Many people include a choice of meals on the RSVP cards. They let people choose their entrée ahead of time if they’re offering a plated meal at the wedding. We’ll discuss the pros and cons of meal selection via your RSVP cards and a few alternatives.
Benefits of Include a Meal Selection on RSVP Cards
If guests choose meals when they RSVP, you’ll know how many of each meal to request from the caterer. This can limit waste and lets people opt for the entrée that best suits their dietary requirements and tastes. Not every vendor will require a meal count. This makes it so including a meal selection on RSVP cards may not be necessary. These caterers allow people to choose at the table. However, this service is more expensive and makes the dinner service longer. It’s still a good idea to ask people to note any food allergies. Make sure they receive a meal they can safely consume.
Potential Considerations Involved With Including a Meal Selection on RSVP Cards
Someone will need to track who requested which meal. The place cards or escort cards need to show which meal the person chose. Otherwise, people may forget which option they picked by the time of the wedding. Then, some people might take the wrong meal and leave others with meals they didn’t choose. You may also need to allow for extra meals for people who come to the wedding without RSVPing. You may need to call people who didn’t RSVP to find out whether they’re coming. You’d probably want to do this anyway.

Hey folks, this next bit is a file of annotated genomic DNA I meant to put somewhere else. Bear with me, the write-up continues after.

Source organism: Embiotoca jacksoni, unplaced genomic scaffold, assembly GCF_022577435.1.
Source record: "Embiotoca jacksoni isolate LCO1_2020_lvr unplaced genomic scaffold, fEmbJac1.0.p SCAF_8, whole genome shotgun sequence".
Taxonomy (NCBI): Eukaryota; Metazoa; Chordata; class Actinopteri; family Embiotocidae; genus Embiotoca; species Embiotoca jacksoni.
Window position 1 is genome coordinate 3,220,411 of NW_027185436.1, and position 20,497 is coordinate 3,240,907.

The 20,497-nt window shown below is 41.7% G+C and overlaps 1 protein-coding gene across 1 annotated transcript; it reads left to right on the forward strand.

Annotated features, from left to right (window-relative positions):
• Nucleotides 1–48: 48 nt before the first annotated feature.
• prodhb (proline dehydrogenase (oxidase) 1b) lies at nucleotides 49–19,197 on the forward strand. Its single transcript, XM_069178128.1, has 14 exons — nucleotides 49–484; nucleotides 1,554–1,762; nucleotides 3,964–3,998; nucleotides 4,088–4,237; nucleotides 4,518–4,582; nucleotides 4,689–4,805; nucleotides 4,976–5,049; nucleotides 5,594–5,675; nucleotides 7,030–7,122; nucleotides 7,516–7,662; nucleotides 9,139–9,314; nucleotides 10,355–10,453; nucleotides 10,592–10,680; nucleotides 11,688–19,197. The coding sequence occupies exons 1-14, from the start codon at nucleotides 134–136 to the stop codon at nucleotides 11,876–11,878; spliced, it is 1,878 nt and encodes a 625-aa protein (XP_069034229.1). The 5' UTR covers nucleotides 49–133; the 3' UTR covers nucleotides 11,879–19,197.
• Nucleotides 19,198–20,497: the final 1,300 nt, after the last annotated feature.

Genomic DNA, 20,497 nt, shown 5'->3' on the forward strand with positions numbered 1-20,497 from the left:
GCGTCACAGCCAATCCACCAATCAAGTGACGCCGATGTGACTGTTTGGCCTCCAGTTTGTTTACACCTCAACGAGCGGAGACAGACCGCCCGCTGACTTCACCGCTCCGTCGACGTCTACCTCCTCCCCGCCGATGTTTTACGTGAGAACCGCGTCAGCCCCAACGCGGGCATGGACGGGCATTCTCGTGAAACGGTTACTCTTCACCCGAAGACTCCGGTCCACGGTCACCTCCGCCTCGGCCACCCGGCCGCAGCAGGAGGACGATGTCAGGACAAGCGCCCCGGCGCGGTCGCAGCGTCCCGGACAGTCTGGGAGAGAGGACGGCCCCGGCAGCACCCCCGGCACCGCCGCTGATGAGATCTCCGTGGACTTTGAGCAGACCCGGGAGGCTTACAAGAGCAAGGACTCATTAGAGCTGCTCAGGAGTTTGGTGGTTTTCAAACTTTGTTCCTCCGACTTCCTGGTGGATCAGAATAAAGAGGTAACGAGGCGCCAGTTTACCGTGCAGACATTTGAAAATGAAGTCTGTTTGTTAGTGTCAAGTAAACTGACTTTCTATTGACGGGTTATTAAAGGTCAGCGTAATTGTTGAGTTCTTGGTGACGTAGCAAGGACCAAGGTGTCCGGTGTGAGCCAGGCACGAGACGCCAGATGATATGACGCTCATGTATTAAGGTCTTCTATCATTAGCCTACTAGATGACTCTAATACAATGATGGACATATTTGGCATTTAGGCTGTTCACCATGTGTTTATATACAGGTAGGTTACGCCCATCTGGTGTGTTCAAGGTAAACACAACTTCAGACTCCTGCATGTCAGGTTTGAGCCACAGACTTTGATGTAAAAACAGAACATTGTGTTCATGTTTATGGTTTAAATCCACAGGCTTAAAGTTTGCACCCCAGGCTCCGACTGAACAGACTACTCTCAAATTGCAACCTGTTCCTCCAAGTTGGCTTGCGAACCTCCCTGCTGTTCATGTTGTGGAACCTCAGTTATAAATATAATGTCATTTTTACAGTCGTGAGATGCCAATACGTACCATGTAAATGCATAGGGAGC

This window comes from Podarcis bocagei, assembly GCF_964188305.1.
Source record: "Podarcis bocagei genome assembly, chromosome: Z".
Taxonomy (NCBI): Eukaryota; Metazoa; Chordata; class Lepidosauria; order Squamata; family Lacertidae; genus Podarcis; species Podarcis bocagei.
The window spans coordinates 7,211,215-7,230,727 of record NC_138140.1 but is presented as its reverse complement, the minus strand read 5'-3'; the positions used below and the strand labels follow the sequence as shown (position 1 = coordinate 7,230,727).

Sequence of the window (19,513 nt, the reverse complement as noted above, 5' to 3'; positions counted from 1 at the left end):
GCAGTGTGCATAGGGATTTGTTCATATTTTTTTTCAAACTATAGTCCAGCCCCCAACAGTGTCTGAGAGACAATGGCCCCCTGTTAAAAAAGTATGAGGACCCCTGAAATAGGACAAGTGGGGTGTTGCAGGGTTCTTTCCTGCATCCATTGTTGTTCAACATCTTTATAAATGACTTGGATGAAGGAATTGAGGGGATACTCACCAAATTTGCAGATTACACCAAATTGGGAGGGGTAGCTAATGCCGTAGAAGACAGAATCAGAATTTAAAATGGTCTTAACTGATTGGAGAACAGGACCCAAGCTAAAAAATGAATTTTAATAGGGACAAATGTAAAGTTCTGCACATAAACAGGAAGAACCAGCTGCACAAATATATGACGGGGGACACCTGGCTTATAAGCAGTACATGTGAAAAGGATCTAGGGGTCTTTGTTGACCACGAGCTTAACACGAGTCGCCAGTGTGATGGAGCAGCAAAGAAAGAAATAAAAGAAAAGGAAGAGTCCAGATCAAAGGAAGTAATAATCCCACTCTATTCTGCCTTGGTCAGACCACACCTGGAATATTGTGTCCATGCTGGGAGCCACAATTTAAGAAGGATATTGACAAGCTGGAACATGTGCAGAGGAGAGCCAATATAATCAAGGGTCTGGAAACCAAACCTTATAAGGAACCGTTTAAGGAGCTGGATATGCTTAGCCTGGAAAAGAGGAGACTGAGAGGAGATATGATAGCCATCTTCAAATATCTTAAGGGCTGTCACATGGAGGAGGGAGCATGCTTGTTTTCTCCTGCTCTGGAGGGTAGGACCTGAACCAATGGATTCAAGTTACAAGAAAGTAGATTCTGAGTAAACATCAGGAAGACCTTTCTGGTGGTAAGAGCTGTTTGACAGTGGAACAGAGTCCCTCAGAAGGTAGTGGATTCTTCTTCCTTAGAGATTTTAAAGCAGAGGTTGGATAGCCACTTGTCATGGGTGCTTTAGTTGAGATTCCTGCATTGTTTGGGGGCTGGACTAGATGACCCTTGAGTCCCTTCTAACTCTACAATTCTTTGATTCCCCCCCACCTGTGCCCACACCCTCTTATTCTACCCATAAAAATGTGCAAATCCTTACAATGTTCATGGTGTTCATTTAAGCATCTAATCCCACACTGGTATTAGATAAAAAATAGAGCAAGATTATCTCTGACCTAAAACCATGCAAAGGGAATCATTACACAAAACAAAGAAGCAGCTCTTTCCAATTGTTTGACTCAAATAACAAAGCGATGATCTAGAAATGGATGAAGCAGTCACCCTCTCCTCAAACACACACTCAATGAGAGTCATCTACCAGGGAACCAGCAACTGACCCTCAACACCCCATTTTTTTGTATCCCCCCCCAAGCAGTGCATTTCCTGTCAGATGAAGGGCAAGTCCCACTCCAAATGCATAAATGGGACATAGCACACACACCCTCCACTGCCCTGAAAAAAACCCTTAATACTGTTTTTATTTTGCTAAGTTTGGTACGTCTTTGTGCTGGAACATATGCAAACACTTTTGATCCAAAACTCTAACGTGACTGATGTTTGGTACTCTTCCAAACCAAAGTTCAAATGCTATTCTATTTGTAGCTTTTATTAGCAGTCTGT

Alternative #1: A Buffet Meal
There’s no need to ask people about their meal choices with a buffet. Include options for those who are vegetarian or need gluten-free meals in the buffet selections. Just be sure to label everything so people know what it’s safe for them to eat. Include a note on the RSVP card asking people with allergies to notify you ahead of time. Keep allergy-friendly dishes separated from other dishes to help prevent cross-contamination. However, a buffet meal may cost more than a plated meal. The caterers must prepare extra food to make sure there’s enough of everything. This also isn’t an option typically used with more formal receptions. Having multiple fancy food stations could work in this situation.
Alternative #2: A Duet Entree
Another less common alternative comprises having a duet entrée. Instead of choosing, everyone gets a plate with a small amount of each entrée. This can look very elegant. It reduces the need to track entrée requests and prepare extra food. It is slightly more expensive than having a choice of entrees. Think surf and turf as one example. With everyone getting the same meal, service is faster.
Alternative #3: Home Style Service
With this style of service, servers bring each course to the table. People serve themselves the amount they would like. This is one of the more informal types of meals, but it encourages interaction between the guests seated together. As with buffets, be sure to have several options to suit different tastes and dietary needs.
Alternative #4: Heavy Hors d’oeuvres
Some people don’t offer a full meal, instead opting for lots of appetizers. There should be at least 7 to 9 different offerings. Three or four appetizers should be hot if you go this route. Offer plenty of each appetizer for people to eat their fill. People are often very hungry by the reception if it’s occurring at the dinner hour. This may be a better option for receptions taking place in between typical meal times. It may sound as if heavy hors d’oeuvres would be less expensive. However, some hors d’oeuvres can be quite time-consuming to prepare. This can add to the expense. This style of service encourages mingling instead of staying seated at a single table.